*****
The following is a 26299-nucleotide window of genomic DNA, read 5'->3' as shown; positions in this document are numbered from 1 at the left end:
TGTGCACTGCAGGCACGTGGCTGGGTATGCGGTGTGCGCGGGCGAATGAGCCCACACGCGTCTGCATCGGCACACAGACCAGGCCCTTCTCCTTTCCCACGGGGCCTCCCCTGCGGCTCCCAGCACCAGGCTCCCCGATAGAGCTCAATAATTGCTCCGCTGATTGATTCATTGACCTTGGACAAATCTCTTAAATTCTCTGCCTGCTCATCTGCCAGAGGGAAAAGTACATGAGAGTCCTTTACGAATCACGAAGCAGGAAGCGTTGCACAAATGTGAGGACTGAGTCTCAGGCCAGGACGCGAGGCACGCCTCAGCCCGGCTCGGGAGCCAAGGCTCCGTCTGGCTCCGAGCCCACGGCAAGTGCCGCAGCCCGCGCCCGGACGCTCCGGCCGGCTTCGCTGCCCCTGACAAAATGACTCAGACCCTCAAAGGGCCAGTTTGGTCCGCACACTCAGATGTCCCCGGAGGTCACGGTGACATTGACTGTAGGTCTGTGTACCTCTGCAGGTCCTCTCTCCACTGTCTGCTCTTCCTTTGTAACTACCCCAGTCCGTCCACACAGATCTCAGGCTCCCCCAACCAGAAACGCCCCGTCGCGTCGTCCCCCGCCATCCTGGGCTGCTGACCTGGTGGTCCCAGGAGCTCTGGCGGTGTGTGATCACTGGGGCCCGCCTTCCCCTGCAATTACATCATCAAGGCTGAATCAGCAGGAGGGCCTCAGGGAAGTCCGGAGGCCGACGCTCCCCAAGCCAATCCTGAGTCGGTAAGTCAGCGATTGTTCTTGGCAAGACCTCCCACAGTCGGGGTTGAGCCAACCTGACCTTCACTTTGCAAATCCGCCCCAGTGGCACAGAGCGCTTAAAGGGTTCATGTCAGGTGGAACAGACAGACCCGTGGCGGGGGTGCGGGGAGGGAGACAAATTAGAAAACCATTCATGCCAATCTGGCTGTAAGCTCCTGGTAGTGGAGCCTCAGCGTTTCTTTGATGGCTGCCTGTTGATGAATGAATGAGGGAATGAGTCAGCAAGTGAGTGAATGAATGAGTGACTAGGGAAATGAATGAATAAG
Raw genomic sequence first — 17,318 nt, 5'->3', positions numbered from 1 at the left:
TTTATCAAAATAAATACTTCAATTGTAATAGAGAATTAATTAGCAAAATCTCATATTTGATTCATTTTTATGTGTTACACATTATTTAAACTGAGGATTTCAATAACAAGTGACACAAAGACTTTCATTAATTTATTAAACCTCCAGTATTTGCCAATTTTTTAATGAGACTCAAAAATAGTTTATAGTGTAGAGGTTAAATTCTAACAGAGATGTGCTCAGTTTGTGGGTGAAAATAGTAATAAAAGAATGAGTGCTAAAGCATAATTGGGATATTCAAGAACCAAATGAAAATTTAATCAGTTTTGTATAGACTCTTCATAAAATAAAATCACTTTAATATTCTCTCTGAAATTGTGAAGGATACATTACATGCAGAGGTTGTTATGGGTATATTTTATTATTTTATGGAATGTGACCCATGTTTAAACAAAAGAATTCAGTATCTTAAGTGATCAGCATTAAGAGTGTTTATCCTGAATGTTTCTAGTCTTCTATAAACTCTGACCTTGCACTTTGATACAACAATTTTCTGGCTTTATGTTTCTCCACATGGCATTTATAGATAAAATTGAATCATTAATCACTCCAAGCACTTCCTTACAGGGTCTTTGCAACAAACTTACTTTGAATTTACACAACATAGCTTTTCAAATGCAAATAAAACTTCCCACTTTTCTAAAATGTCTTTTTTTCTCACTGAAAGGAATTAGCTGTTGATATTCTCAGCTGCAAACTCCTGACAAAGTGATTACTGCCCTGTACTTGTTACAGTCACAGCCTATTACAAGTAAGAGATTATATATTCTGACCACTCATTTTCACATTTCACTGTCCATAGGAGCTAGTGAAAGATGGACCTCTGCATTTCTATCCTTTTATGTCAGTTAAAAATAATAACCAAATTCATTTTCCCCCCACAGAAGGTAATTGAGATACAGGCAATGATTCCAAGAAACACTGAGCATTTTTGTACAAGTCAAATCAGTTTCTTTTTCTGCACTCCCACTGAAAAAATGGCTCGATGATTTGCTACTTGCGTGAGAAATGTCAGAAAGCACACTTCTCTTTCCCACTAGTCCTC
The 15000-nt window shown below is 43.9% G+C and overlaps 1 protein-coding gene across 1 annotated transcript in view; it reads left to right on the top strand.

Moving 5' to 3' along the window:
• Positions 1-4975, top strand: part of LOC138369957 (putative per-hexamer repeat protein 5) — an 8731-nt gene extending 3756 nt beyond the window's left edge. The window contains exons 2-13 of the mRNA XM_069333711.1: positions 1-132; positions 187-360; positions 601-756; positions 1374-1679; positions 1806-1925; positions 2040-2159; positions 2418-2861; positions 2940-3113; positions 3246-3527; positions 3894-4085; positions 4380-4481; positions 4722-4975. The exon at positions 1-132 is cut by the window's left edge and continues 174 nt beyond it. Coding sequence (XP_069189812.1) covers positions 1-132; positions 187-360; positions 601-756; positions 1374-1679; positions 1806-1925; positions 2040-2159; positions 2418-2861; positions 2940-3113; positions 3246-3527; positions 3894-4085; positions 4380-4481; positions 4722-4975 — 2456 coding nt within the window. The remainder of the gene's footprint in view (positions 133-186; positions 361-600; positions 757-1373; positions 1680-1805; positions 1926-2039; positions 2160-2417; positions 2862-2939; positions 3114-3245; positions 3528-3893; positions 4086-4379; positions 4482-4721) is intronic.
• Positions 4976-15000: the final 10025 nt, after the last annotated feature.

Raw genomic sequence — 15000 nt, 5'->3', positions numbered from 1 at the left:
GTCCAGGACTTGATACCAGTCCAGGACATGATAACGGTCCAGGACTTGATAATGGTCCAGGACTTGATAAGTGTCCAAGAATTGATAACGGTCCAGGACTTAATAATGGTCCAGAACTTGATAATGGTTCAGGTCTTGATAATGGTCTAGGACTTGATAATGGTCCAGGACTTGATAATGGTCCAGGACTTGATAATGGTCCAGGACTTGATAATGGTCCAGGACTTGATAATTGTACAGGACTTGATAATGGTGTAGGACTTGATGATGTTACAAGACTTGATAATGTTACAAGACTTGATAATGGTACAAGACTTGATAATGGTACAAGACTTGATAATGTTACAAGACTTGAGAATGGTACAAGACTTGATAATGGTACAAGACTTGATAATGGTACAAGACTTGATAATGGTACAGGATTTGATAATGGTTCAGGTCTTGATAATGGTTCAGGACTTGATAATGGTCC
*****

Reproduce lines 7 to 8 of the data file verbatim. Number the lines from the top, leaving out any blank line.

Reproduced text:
• Positions 1-4975, top strand: part of LOC138369957 (putative per-hexamer repeat protein 5) — an 8731-nt gene extending 3756 nt beyond the window's left edge. The window contains exons 2-13 of the mRNA XM_069333711.1: positions 1-132; positions 187-360; positions 601-756; positions 1374-1679; positions 1806-1925; positions 2040-2159; positions 2418-2861; positions 2940-3113; positions 3246-3527; positions 3894-4085; positions 4380-4481; positions 4722-4975. The exon at positions 1-132 is cut by the window's left edge and continues 174 nt beyond it. Coding sequence (XP_069189812.1) covers positions 1-132; positions 187-360; positions 601-756; positions 1374-1679; positions 1806-1925; positions 2040-2159; positions 2418-2861; positions 2940-3113; positions 3246-3527; positions 3894-4085; positions 4380-4481; positions 4722-4975 — 2456 coding nt within the window. The remainder of the gene's footprint in view (positions 133-186; positions 361-600; positions 757-1373; positions 1680-1805; positions 1926-2039; positions 2160-2417; positions 2862-2939; positions 3114-3245; positions 3528-3893; positions 4086-4379; positions 4482-4721) is intronic.
• Positions 4976-15000: the final 10025 nt, after the last annotated feature.